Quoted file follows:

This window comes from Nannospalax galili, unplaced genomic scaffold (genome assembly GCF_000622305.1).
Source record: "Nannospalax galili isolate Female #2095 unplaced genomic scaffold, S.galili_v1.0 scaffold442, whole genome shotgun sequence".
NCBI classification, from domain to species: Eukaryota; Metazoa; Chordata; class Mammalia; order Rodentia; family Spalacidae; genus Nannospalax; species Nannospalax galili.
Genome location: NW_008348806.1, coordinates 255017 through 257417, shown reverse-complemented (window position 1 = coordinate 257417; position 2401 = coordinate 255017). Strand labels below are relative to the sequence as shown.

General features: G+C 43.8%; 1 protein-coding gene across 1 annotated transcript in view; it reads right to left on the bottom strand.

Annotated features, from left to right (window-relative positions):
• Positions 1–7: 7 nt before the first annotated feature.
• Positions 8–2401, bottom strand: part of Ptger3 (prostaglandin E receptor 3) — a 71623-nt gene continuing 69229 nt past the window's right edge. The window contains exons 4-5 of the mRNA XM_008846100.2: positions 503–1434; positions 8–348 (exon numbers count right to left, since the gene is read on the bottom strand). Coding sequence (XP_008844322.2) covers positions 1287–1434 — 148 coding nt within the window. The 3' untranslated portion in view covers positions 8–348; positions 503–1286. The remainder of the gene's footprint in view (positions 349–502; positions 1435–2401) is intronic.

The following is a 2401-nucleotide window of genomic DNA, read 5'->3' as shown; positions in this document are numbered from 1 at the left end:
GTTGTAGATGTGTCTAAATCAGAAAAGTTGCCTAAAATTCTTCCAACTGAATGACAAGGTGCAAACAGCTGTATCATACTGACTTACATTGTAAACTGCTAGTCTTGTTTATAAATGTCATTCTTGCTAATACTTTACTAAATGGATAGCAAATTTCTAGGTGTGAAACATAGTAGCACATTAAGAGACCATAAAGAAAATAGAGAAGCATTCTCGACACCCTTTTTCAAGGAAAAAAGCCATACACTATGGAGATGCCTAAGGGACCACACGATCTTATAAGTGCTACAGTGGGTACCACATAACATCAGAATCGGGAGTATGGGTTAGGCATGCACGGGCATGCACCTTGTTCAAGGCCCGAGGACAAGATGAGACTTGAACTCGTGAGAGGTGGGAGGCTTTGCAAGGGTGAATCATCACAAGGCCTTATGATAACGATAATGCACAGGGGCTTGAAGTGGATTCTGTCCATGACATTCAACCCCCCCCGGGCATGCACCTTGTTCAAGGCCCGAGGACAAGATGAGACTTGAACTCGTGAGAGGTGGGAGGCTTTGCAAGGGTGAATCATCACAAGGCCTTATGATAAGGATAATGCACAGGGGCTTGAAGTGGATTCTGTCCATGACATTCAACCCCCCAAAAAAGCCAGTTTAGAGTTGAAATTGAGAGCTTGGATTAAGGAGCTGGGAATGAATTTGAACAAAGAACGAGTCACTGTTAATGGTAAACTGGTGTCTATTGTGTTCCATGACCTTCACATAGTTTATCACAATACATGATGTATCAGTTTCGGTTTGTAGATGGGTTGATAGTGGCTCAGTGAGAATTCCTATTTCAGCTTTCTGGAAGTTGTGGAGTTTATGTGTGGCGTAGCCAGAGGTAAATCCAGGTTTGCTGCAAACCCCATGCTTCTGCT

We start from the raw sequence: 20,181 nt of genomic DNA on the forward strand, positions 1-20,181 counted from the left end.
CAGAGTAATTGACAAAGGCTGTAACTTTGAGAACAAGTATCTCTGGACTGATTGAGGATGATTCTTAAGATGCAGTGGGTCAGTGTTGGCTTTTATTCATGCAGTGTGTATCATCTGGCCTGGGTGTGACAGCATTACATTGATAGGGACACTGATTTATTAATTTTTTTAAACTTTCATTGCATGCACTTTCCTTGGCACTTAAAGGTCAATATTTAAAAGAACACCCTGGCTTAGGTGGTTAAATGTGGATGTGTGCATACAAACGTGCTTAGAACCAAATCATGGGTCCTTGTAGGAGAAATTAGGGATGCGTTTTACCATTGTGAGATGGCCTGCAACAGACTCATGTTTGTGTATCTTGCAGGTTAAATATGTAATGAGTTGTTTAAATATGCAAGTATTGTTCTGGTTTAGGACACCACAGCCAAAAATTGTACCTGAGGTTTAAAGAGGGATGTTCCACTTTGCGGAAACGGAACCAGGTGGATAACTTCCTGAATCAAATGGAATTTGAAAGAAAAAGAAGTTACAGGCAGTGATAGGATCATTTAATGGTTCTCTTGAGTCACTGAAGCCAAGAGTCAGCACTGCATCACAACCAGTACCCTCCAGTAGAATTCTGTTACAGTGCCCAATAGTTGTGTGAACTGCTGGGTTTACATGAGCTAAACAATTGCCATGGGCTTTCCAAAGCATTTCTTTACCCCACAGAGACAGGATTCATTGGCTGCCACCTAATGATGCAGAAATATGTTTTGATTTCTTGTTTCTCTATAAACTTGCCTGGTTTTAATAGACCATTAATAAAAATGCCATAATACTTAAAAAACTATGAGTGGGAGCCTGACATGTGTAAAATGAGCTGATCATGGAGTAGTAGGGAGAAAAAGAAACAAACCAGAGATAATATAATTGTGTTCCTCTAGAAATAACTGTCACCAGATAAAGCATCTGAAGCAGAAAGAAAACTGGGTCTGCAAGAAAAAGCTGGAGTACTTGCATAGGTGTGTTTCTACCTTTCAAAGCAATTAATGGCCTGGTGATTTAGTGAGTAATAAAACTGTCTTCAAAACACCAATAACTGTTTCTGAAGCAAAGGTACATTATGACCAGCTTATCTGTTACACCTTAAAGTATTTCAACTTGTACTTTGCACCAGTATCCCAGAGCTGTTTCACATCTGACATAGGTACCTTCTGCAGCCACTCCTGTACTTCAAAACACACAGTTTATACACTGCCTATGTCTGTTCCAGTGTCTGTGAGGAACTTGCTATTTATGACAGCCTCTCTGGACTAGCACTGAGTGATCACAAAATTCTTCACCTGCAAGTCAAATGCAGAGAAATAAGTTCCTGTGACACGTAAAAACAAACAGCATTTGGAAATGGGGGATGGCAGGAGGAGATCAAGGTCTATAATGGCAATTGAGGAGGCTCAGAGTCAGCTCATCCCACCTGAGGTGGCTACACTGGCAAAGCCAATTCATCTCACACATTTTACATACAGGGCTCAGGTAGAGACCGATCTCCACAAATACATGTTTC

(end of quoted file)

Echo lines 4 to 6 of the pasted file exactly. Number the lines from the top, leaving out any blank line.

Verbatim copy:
Genome location: NW_008348806.1, coordinates 255017 through 257417, shown reverse-complemented (window position 1 = coordinate 257417; position 2401 = coordinate 255017). Strand labels below are relative to the sequence as shown.

General features: G+C 43.8%; 1 protein-coding gene across 1 annotated transcript in view; it reads right to left on the bottom strand.

Annotated features, from left to right (window-relative positions):